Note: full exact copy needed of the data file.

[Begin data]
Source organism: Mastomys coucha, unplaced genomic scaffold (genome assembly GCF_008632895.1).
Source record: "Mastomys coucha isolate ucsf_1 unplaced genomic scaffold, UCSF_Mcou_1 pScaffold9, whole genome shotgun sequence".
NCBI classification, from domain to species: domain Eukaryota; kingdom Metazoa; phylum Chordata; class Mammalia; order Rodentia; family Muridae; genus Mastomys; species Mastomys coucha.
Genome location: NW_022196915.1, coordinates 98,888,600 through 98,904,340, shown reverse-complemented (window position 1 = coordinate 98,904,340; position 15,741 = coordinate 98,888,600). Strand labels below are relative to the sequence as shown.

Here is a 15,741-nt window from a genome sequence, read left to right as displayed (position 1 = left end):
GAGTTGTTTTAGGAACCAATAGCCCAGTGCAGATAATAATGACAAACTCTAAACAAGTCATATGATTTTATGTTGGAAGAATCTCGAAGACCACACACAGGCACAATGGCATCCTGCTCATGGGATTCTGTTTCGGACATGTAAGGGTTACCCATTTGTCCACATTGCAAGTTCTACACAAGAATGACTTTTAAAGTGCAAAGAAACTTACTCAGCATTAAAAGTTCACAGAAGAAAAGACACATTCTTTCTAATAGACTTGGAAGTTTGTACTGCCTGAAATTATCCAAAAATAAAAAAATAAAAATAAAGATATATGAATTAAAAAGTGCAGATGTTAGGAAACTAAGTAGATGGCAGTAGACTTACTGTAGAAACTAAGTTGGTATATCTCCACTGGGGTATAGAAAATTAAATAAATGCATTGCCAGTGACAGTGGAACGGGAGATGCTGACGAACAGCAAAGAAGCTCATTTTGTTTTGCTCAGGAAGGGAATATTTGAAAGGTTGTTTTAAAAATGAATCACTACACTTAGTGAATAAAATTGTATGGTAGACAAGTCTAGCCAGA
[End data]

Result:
Source organism: Mastomys coucha, unplaced genomic scaffold (genome assembly GCF_008632895.1).
Source record: "Mastomys coucha isolate ucsf_1 unplaced genomic scaffold, UCSF_Mcou_1 pScaffold9, whole genome shotgun sequence".
NCBI classification, from domain to species: domain Eukaryota; kingdom Metazoa; phylum Chordata; class Mammalia; order Rodentia; family Muridae; genus Mastomys; species Mastomys coucha.
Genome location: NW_022196915.1, coordinates 98,888,600 through 98,904,340, shown reverse-complemented (window position 1 = coordinate 98,904,340; position 15,741 = coordinate 98,888,600). Strand labels below are relative to the sequence as shown.

Here is a 15,741-nt window from a genome sequence, read left to right as displayed (position 1 = left end):
GAGTTGTTTTAGGAACCAATAGCCCAGTGCAGATAATAATGACAAACTCTAAACAAGTCATATGATTTTATGTTGGAAGAATCTCGAAGACCACACACAGGCACAATGGCATCCTGCTCATGGGATTCTGTTTCGGACATGTAAGGGTTACCCATTTGTCCACATTGCAAGTTCTACACAAGAATGACTTTTAAAGTGCAAAGAAACTTACTCAGCATTAAAAGTTCACAGAAGAAAAGACACATTCTTTCTAATAGACTTGGAAGTTTGTACTGCCTGAAATTATCCAAAAATAAAAAAATAAAAATAAAGATATATGAATTAAAAAGTGCAGATGTTAGGAAACTAAGTAGATGGCAGTAGACTTACTGTAGAAACTAAGTTGGTATATCTCCACTGGGGTATAGAAAATTAAATAAATGCATTGCCAGTGACAGTGGAACGGGAGATGCTGACGAACAGCAAAGAAGCTCATTTTGTTTTGCTCAGGAAGGGAATATTTGAAAGGTTGTTTTAAAAATGAATCACTACACTTAGTGAATAAAATTGTATGGTAGACAAGTCTAGCCAGA